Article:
Send to

Choose Destination
Genome Res. 2007 Dec;17(12):1932-42. Epub 2007 Nov 7.

Accurate gene-tree reconstruction by learning gene- and species-specific substitution rates across multiple complete genomes.

Author information

MIT Computer Science and Artificial Intelligence Laboratory, Cambridge, Massachusetts 02139, USA.


Comparative genomics provides a general methodology for discovering functional DNA elements and understanding their evolution. The availability of many related genomes enables more powerful analyses, but requires rigorous phylogenetic methods to resolve orthologous genes and regions. Here, we use 12 recently sequenced Drosophila genomes and nine fungal genomes to address the problem of accurate gene-tree reconstruction across many complete genomes. We show that existing phylogenetic methods that treat each gene tree in isolation show large-scale inaccuracies, largely due to insufficient phylogenetic information in individual genes. However, we find that gene trees exhibit common properties that can be exploited for evolutionary studies and accurate phylogenetic reconstruction. Evolutionary rates can be decoupled into gene-specific and species-specific components, which can be learned across complete genomes. We develop a phylogenetic reconstruction methodology that exploits these properties and achieves significantly higher accuracy, addressing the species-level heterotachy and enabling studies of gene evolution in the context of species evolution.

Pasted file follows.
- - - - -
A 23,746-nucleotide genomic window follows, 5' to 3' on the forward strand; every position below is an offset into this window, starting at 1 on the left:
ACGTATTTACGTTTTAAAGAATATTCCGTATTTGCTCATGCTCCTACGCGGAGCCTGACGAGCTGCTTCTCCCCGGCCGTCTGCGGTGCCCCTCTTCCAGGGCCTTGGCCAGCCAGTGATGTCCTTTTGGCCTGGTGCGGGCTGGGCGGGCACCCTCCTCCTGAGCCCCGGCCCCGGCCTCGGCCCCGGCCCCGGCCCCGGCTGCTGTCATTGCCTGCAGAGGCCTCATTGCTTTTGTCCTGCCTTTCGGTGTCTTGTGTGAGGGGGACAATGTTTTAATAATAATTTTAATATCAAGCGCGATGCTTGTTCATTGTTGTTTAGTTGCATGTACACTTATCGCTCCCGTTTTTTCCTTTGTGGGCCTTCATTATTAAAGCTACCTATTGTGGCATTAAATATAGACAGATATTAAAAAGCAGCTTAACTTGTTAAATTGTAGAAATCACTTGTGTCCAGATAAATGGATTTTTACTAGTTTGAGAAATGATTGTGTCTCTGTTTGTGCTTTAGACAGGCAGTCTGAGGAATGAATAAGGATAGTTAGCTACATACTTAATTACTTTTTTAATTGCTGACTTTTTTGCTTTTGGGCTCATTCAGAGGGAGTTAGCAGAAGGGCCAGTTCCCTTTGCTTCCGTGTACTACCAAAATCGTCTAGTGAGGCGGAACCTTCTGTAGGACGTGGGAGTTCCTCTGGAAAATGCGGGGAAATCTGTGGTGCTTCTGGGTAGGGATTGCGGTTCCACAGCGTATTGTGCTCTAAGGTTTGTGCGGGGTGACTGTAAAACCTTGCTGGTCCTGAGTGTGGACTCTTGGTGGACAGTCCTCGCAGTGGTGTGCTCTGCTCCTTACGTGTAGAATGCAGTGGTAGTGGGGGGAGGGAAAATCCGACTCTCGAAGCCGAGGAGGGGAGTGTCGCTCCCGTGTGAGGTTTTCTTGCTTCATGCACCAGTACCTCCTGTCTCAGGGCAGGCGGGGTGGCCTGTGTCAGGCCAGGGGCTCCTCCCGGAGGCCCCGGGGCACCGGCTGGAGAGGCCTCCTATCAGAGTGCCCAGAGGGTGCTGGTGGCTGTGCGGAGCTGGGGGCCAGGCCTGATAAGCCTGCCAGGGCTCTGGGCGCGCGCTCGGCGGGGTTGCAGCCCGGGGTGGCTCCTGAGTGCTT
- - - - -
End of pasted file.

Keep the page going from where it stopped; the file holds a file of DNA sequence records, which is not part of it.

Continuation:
[Indexed for MEDLINE]
Free PMC Article

Supplemental Content

Full text links

Icon for HighWire Icon for PubMed Central
Loading ...
Support Center